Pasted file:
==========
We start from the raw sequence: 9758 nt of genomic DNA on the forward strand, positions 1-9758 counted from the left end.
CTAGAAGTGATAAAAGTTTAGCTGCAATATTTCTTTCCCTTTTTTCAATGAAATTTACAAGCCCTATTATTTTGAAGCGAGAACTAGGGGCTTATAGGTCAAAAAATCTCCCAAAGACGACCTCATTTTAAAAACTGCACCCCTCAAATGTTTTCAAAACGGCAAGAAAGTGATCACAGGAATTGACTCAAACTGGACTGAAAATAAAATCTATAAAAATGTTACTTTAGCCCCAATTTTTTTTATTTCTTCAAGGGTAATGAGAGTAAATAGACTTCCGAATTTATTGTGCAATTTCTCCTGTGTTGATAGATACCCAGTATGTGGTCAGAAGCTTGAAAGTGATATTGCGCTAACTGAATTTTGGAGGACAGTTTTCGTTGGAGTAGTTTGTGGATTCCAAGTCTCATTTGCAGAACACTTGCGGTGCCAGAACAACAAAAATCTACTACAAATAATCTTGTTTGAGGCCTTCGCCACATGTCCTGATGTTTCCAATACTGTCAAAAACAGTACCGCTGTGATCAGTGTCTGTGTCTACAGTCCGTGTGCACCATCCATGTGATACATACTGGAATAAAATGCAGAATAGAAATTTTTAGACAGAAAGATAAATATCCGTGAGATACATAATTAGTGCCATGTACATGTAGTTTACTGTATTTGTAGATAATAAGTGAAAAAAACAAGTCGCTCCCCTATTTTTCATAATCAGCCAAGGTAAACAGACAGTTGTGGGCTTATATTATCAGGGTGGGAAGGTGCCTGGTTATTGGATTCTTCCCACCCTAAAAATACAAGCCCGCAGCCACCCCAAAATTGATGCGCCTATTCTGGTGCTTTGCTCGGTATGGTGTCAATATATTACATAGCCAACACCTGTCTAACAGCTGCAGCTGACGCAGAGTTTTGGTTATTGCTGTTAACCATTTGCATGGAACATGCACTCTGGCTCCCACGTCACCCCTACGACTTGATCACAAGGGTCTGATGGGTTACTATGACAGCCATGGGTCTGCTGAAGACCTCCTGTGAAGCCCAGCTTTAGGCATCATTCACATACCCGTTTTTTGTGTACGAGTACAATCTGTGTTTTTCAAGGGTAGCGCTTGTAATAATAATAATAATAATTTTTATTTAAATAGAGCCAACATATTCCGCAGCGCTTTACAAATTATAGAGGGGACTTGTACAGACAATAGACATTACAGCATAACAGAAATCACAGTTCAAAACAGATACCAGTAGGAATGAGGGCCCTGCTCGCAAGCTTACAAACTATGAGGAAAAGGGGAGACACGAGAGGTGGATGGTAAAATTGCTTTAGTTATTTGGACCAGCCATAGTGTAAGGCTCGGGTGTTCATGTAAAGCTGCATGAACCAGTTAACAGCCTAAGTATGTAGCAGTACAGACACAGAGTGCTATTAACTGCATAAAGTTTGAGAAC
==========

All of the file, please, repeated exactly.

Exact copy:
We start from the raw sequence: 9758 nt of genomic DNA on the forward strand, positions 1-9758 counted from the left end.
CTAGAAGTGATAAAAGTTTAGCTGCAATATTTCTTTCCCTTTTTTCAATGAAATTTACAAGCCCTATTATTTTGAAGCGAGAACTAGGGGCTTATAGGTCAAAAAATCTCCCAAAGACGACCTCATTTTAAAAACTGCACCCCTCAAATGTTTTCAAAACGGCAAGAAAGTGATCACAGGAATTGACTCAAACTGGACTGAAAATAAAATCTATAAAAATGTTACTTTAGCCCCAATTTTTTTTATTTCTTCAAGGGTAATGAGAGTAAATAGACTTCCGAATTTATTGTGCAATTTCTCCTGTGTTGATAGATACCCAGTATGTGGTCAGAAGCTTGAAAGTGATATTGCGCTAACTGAATTTTGGAGGACAGTTTTCGTTGGAGTAGTTTGTGGATTCCAAGTCTCATTTGCAGAACACTTGCGGTGCCAGAACAACAAAAATCTACTACAAATAATCTTGTTTGAGGCCTTCGCCACATGTCCTGATGTTTCCAATACTGTCAAAAACAGTACCGCTGTGATCAGTGTCTGTGTCTACAGTCCGTGTGCACCATCCATGTGATACATACTGGAATAAAATGCAGAATAGAAATTTTTAGACAGAAAGATAAATATCCGTGAGATACATAATTAGTGCCATGTACATGTAGTTTACTGTATTTGTAGATAATAAGTGAAAAAAACAAGTCGCTCCCCTATTTTTCATAATCAGCCAAGGTAAACAGACAGTTGTGGGCTTATATTATCAGGGTGGGAAGGTGCCTGGTTATTGGATTCTTCCCACCCTAAAAATACAAGCCCGCAGCCACCCCAAAATTGATGCGCCTATTCTGGTGCTTTGCTCGGTATGGTGTCAATATATTACATAGCCAACACCTGTCTAACAGCTGCAGCTGACGCAGAGTTTTGGTTATTGCTGTTAACCATTTGCATGGAACATGCACTCTGGCTCCCACGTCACCCCTACGACTTGATCACAAGGGTCTGATGGGTTACTATGACAGCCATGGGTCTGCTGAAGACCTCCTGTGAAGCCCAGCTTTAGGCATCATTCACATACCCGTTTTTTGTGTACGAGTACAATCTGTGTTTTTCAAGGGTAGCGCTTGTAATAATAATAATAATAATTTTTATTTAAATAGAGCCAACATATTCCGCAGCGCTTTACAAATTATAGAGGGGACTTGTACAGACAATAGACATTACAGCATAACAGAAATCACAGTTCAAAACAGATACCAGTAGGAATGAGGGCCCTGCTCGCAAGCTTACAAACTATGAGGAAAAGGGGAGACACGAGAGGTGGATGGTAAAATTGCTTTAGTTATTTGGACCAGCCATAGTGTAAGGCTCGGGTGTTCATGTAAAGCTGCATGAACCAGTTAACAGCCTAAGTATGTAGCAGTACAGACACAGAGTGCTATTAACTGCATAAAGTTTGAGAAC